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Politico

What Happens if Trump Refuses to Leave?

Trump could be dragged out of the White House if he refuses to give up power on January 20th

Kris LaGrange's picture
Nov 09, 2020

On Saturday, Joe Biden declared victory and started the clock on the transition of power between Trump and Biden. Over the United State’s history, there has always been a peaceful transfer of power. A President has never fought the result on Inauguration Day and refused to leave the office. Yet, Trump’s behavior is leading some to wonder what would happen if Trump simply refused to leave the White House on January 20th?

Like everything else, there is a plan in the event of a President refusing to leave the White House. "As we said on July 19th, the American people will decide this election," Biden's team said in a statement Friday. "And the United States government is perfectly capable of escorting trespassers out of the White House." While the comment was meant to elicit a laugh, Newsweek is reporting that the Secret Service would in fact remove Trump from the White House on January 20th. "The Secret Service would escort him off, they would treat him like any old man who'd wandered on the property," one former official involved in the transition process between former President Barack Obama and Trump told Newsweek.

Trump’s refusal to cede power would be a historic move. "No sitting president has ever refused to leave office or vacate the White House in the course of American history," the White House Historical Association told Newsweek. In fact, George Washington established the tradition of a peaceful transfer of power when he decided that he would not run for a third term and ceded power in 1797 after the election of 1796.

According to the 20th Amendment at Noon on January 20th, a President loses their mandate to be President. "As of noon of January 2021 the Beast doesn't belong to him, AF1 doesn't belong to him, and the White House doesn't belong to him," former U.S. Navy intelligence and counter-terrorism specialist Malcolm Nance told Newsweek.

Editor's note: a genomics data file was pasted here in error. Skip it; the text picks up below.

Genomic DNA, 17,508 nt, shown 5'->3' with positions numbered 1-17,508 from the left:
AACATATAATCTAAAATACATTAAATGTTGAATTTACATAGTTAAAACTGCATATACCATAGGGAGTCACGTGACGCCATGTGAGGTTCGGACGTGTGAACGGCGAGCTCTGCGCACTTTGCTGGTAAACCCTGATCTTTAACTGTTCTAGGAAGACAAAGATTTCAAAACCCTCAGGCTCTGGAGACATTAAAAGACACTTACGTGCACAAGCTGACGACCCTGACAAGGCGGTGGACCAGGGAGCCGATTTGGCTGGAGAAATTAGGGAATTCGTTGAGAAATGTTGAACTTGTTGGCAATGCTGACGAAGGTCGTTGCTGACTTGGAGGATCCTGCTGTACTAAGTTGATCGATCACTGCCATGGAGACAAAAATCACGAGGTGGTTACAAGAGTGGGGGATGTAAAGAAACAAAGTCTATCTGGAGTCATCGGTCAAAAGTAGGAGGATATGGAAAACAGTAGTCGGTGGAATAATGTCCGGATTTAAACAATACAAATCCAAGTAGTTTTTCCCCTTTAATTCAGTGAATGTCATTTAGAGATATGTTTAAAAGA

Traditionally, an outgoing President would attend the inauguration and once the new President is sworn in, they would leave and take one last flight out of the White House to Andrew’s Air Force base to fly to wherever their new home will be. In a break with tradition, it seems that Trump will refuse to attend the inauguration and has instructed staffers to not aid in the transition, with GSA Administrator Emily Murphy going so far as to refuse to sign a letter that would declare Biden the winner and allow government funds to begin being used to finance the transition. Some costs include covering travel for prospective nominees and beginning background checks for the thousands of hires that Biden will need to make in the coming weeks. All of the major networks have called the race for President-elect Joe Biden.

While some people are concerned that Trump could use the military to prevent the Secret Service from removing him, the Pentagon says that won’t happen. "A POTUS becomes the commander-in-chief upon taking the presidential oath of office," a Pentagon spokesperson told Newsweek. "A former POTUS does not retain any authorities as they relate to the U.S. Armed Forces."

Even if Trump tried a legal challenge to stop the Electoral College from voting, he would still be kicked out of office on January 20th. "There is no constitutional provision to extend the term of office," the White House Historical Association said. "If no president has been chosen by January 20, 2021, then the statutory line of succession begins, which means the Speaker of the House ascends to the presidency. The Vice President's term similarly ends at noon on January 20."

Of the 43 men who preceded Trump, 35 willingly ceded power due to retiring, being term-limited, or losing re-election. One resigned and the other eight died in office. None have ever been forcibly removed by the Secret Service.

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